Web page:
Surprising Advice for Peninsula Planners

San Francisco Chronicle urban design critic John King cautions against too much redevelopment and not enough preservation along El Camino Real in San Mateo County, where a major initiative is attempting to change much of the corridor's character.

Read Time: 1 minute

August 8, 2011, 1:00 PM PDT

By Irvin Dawid


El Camino Real is the historic main thoroughfare from San Francisco to San Jose and continues to act as the key commercial corridor of activity linking all the 19 peninsula cities in San Mateo and Santa Clara counties. While planners and civic leaders decry the auto-oriented, single-use nature that characterizes much of the road, John King sees it much differently. The Grand Blvd Initiative represents a regional planning attempt to revitalize the highway to make it more multi-modal and provide much needed housing opportunities for the two counties.

King sees El Camino Real as "a jumble of styles and scales, but the jumble is part of the allure" and "it's important that today's charismatic clutter be recognized for what it is: the Bay Area's best overview of mainstream American architecture of the past century."

King acknowledges that the initiative's "guiding principles...include a vow to 'preserve and accentuate unique and desirable community character', but believes that "the (Grand Blvd) initiative's underlying tone shows little appreciation for the energetic, if sometimes chaotic, architectural diversity that now exists."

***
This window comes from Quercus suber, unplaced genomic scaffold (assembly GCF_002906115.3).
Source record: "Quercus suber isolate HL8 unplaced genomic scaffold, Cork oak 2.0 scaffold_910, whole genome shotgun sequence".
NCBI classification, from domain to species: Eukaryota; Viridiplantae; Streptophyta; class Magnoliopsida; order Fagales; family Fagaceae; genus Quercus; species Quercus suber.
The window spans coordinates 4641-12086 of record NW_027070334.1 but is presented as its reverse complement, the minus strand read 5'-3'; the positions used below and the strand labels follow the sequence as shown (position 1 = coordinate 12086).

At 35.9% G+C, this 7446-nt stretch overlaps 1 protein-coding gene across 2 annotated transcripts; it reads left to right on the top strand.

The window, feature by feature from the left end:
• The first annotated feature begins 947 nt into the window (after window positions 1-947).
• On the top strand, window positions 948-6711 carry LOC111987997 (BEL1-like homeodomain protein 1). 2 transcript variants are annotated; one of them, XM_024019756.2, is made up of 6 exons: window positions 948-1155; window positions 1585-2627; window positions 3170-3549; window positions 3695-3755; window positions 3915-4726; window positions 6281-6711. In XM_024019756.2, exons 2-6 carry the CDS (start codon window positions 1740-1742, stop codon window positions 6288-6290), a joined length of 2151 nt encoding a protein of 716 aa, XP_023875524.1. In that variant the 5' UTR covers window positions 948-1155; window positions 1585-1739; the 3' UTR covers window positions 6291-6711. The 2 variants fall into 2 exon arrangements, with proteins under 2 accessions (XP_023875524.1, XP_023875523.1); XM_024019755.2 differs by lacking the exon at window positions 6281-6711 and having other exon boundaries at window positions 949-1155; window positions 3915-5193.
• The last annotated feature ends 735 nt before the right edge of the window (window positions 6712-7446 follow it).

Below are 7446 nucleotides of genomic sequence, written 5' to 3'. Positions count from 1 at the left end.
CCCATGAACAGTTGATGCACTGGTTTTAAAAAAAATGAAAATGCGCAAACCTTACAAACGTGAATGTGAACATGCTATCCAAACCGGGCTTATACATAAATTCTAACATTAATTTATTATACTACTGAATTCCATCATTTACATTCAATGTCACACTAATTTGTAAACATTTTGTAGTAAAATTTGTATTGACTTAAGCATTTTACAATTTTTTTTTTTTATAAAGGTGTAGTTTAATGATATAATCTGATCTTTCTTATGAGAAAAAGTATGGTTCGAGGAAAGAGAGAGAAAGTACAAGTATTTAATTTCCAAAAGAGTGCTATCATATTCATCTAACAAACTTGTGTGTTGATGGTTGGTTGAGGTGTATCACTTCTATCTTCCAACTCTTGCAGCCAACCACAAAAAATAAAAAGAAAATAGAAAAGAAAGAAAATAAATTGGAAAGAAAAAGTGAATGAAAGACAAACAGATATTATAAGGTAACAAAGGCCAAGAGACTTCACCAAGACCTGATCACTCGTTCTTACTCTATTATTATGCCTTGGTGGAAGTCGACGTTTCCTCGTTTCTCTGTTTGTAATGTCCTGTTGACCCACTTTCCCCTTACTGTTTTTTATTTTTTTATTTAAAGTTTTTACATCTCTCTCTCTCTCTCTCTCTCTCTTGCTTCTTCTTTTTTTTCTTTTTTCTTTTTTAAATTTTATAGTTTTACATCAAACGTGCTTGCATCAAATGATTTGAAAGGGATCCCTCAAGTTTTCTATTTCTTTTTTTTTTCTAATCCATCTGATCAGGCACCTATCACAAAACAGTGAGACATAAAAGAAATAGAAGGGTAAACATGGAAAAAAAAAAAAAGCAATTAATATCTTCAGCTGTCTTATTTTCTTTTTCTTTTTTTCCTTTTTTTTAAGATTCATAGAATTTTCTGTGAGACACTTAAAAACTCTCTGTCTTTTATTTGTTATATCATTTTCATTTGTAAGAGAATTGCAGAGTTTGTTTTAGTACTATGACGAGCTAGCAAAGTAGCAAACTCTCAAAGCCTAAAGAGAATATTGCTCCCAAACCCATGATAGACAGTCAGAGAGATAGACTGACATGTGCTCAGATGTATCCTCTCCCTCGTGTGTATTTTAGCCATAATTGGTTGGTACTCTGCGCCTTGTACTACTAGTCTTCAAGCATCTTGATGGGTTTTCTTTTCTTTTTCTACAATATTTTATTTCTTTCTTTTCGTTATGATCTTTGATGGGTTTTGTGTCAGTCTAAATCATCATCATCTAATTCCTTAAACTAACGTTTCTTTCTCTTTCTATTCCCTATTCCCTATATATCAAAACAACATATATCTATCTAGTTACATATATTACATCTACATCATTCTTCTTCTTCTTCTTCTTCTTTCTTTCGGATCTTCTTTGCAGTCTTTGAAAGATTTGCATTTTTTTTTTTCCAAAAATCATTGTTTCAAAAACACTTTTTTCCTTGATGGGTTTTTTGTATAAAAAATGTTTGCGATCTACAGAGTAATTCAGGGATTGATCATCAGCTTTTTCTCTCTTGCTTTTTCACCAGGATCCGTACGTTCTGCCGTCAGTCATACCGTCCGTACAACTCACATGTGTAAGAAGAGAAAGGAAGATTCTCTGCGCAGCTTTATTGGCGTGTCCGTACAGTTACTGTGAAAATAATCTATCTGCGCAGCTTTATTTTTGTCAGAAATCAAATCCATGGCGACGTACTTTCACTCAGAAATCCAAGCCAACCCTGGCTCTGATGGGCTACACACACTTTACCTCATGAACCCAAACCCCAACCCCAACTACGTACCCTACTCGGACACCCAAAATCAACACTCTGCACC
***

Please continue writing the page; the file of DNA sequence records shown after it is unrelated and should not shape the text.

Sunday, August 7, 2011 in San Francisco Chronicle

Books

The Top Urban Planning Books of 2022

An annual list of the must-read books related to urban planning and its intersecting fields.

November 28, 2022 - James Brasuell

The  Rue Sainte-Catherine in Bordeaux is crowded with pedestrians in a lively European scene.

European Cities Act on Density

The sprawling mass of suburbia has been a disaster for the environment. But now smaller, denser cities herald a renaissance in city living.

November 20, 2022 - Wired Magazine

Victorian two-story buildings with retail shops in downtown Nashvile, Tennessee

Nashville Sets Downtown Parking Maximums

Nashville is the latest city to enact a substantive change to the parking requirements set by the city’s zoning code—doing away with parking minimums and setting parking maximums in the city’s Urban Zoning Overlay.

November 20, 2022 - The Tennessean

Dark parking garage, empty except for one car covered with a red tarp

Advice for a Post-Parking Mandate World

After abolishing parking requirements, what can cities do to make the most of new space and revenue and avoid backlash?

November 29 - Next City

View of park ranger with tan hat from behind, ranger looking out at Grand Prismatic Spring in Yellowstone National Park, Wyoming

Western Voters: Yes to Conservation, No to Extremism

Voters in Western states generally favored candidates who support public land conservation in this November’s election and rejected extremist rhetoric.

November 29 - High Country News

The Boring Company

Detailing the Boring Company’s Poor Track Record

Elon Musk’s promised solution for congestion—the Boring Co.—has proven most successful at disappearing on the governments that trusted them.

November 29 - The Wall Street Journal

Urban Design for Planners 1: Software Tools

This six-course series explores essential urban design concepts using open source software and equips planners with the tools they need to participate fully in the urban design process.

Planning for Universal Design

Learn the tools for implementing Universal Design in planning regulations.